One of the best parts of working remotely is the ability to create your own schedule. When everyone works asynchronously, what does it matter if someone wants to take a long lunch or run a few errands? Measuring employees based on output instead of hours allows leadership to focus on meaningful metrics and gives employees a greater sense of freedom.
The benefits of a remote global workforce don’t stop at increased productivity, cost savings, and happier employees. Expanding your employment strategy to hire globally allows you to hire and retain the best talent, regardless of where they live.
The idea that top talent will move for the job is outdated, if not outright wrong. A 2020 study from Harvard shows that between 65% and 82% of Americans who move stay within their county or state. The most common reason for moving is for better housing, followed by family-related reasons. Job-related reasons only accounted for 21% of moves in the study.
The simple truth is that most people, American and otherwise, prefer living near friends and family in a place that they know. Even if you convince some employees to relocate, you have to make your offer even more attractive by adding relocation fees and other benefits — especially since highly skilled employees can always find work without moving.
The beauty of globalization is that you don't have to miss out on hiring top talent because of location. You can hire the best employees globally without asking them to uproot their lives. Plus, if any of your more adventurous employees want to move, you can retain those employees without having to replace them.
Diversity and inclusion are good for every organization. Studies show again and again that nailing diversity and inclusion in the workplace work miracles on your bottom line. Plus, tackling inequity in your company is just the right thing to do.
It's hard to hire a truly diverse workforce if you're limited to local talent only. When you take away the restrictions of working at headquarters, increasing diversity of talent within your organization becomes much easier: a natural extension of the ability to hire people from anywhere in the world.
Globalization also helps your employees showcase their talents on equal ground. Introverts tend to fly under the radar in an office environment, but working remotely allows introverts to excel. Extroverts can participate in team bonding activities, meet with nearby coworkers, or even spend time working from a coworking space. With remote work, the possibilities are endless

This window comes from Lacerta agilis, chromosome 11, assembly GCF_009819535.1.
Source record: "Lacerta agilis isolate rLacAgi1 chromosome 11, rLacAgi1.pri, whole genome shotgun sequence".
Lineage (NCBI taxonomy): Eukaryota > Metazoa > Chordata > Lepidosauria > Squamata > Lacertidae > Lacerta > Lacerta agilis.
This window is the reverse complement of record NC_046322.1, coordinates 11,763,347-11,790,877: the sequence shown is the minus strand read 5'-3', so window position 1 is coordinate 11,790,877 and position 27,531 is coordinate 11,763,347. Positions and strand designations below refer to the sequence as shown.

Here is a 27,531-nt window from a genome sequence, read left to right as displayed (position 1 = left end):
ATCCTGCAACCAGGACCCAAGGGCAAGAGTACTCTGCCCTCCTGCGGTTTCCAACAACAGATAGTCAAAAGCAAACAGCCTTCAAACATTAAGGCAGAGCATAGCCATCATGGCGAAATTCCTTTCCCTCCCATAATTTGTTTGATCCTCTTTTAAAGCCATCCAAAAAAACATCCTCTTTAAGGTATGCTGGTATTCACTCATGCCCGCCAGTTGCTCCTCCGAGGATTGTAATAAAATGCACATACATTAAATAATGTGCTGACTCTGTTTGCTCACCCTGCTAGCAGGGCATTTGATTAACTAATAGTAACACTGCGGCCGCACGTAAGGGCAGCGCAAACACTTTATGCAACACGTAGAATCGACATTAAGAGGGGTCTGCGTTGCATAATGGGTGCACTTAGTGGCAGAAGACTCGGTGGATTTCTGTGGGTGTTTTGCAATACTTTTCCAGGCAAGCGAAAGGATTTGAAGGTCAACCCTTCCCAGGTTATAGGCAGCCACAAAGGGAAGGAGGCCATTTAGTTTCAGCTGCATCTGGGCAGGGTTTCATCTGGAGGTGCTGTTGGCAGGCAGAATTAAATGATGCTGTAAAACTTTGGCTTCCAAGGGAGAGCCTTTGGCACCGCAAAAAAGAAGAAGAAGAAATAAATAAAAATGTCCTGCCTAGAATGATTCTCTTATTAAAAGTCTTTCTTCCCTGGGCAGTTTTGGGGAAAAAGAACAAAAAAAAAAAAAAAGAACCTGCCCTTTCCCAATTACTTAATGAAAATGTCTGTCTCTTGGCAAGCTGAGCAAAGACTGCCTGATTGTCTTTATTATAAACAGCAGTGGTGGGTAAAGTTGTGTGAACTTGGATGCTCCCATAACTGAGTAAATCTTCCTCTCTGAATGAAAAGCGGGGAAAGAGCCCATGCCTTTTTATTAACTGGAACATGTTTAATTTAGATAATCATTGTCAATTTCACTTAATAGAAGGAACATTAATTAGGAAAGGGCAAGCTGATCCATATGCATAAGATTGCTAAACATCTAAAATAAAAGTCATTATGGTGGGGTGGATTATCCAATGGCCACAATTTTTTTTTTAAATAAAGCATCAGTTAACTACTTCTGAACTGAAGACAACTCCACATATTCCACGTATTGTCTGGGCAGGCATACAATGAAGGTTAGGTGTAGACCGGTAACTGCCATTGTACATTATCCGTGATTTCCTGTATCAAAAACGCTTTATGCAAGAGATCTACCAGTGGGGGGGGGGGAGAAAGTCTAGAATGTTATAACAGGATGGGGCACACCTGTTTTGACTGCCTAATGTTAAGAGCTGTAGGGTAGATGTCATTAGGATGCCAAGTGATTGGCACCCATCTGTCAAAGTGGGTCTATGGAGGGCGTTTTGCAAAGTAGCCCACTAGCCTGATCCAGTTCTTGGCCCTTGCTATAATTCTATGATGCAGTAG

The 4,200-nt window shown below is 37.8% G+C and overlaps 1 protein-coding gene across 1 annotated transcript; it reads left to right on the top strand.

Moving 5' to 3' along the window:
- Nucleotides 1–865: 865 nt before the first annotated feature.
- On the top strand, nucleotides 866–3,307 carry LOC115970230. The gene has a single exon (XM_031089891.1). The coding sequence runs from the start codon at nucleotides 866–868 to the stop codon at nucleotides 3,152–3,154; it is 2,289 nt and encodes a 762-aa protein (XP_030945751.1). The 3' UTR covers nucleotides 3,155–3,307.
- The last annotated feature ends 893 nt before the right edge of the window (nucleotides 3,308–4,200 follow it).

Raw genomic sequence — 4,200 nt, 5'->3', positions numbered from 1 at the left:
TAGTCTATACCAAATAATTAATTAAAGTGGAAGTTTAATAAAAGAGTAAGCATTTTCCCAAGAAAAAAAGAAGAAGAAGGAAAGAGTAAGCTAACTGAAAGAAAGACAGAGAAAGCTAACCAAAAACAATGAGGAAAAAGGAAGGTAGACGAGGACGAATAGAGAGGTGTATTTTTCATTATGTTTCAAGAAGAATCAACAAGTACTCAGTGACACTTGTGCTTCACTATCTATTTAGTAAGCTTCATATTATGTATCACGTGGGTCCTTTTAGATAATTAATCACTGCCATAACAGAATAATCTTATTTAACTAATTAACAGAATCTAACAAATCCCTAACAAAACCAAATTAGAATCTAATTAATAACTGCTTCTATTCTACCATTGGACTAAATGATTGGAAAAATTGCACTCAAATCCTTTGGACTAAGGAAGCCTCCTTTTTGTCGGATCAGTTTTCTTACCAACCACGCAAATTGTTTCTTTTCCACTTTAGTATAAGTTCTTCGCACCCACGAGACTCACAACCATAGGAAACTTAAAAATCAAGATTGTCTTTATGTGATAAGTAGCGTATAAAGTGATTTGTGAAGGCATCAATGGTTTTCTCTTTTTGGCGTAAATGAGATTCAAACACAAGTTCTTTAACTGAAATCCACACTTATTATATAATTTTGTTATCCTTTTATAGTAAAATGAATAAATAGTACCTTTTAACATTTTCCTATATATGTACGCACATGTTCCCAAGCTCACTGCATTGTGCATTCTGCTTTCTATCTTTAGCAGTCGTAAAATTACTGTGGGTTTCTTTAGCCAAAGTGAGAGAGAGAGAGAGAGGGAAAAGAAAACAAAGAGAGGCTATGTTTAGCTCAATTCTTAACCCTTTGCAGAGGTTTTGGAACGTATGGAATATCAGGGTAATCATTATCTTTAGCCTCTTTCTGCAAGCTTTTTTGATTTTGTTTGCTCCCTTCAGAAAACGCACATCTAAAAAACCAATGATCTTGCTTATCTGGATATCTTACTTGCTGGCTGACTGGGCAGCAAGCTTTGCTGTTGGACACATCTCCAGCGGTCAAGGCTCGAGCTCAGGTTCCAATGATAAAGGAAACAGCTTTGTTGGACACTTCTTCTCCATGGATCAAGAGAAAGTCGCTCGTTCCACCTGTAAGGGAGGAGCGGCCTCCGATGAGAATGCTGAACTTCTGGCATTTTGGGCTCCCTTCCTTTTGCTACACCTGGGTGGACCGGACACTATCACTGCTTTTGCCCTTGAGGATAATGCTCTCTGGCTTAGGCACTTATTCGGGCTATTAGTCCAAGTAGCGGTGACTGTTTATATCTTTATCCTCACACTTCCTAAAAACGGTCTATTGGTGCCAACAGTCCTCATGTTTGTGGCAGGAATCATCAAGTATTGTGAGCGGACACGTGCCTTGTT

Hiring international employees globally can add complexity if you don’t have the experience or expertise. The task of figuring out local employment laws can seem daunting.
Luckily, that shouldn't stop you from enjoying the benefits of globalization when building your remote team. At Remote, we specialize in local employment law across the globe. We help you manage risk, fast-track onboarding, and scale effectively while avoiding the legal risks of international expansion.
If you own a legal entity in the country, you either need a trusted local payroll provider or an internal team of local payroll experts. That may make sense if you’re planning a major expansion into the country, but most businesses don’t need to go to that much trouble. Working with an EOR that owns its own local legal entity is the safest, smartest way to manage payroll and benefits in another country.
The only way you can avoid the risk of a permanent establishment in a country is by knowing the law and legislation. As a tax classification, permanent establishment could cost your company a lot of money if you don’t understand the risks. Our guide to permanent establishment risk can help you learn more.
People are compensated differently in different countries. Do you want to pay everyone the same salary, independent of location, or would you rather adjust salaries based on cost of living? The answer is not always straightforward and requires you to establish a global compensation strategy before proceeding with new hires.
Protecting your IP in every country where you have employees is challenging. Some global employment providers may even pass your IP to their partners. No matter where you hire, make sure your IP stays protected. As experts in international employment law, we created Remote IP Guard to guarantee the maximum protection for your intellectual property abroad.
The time to expand your hiring search and enjoy the benefits of globalization for yourself is now. Remote work provides benefits for employers and employees alike, allowing you to access the best talent and provide a better experience for your hardworking employees.
Allowing employees the flexibility to work from anywhere is no longer a perk, but a requirement, especially for the most experienced and in-demand workers. Don’t give the competition an edge — embrace globalization and let remote work become your organization’s superpower.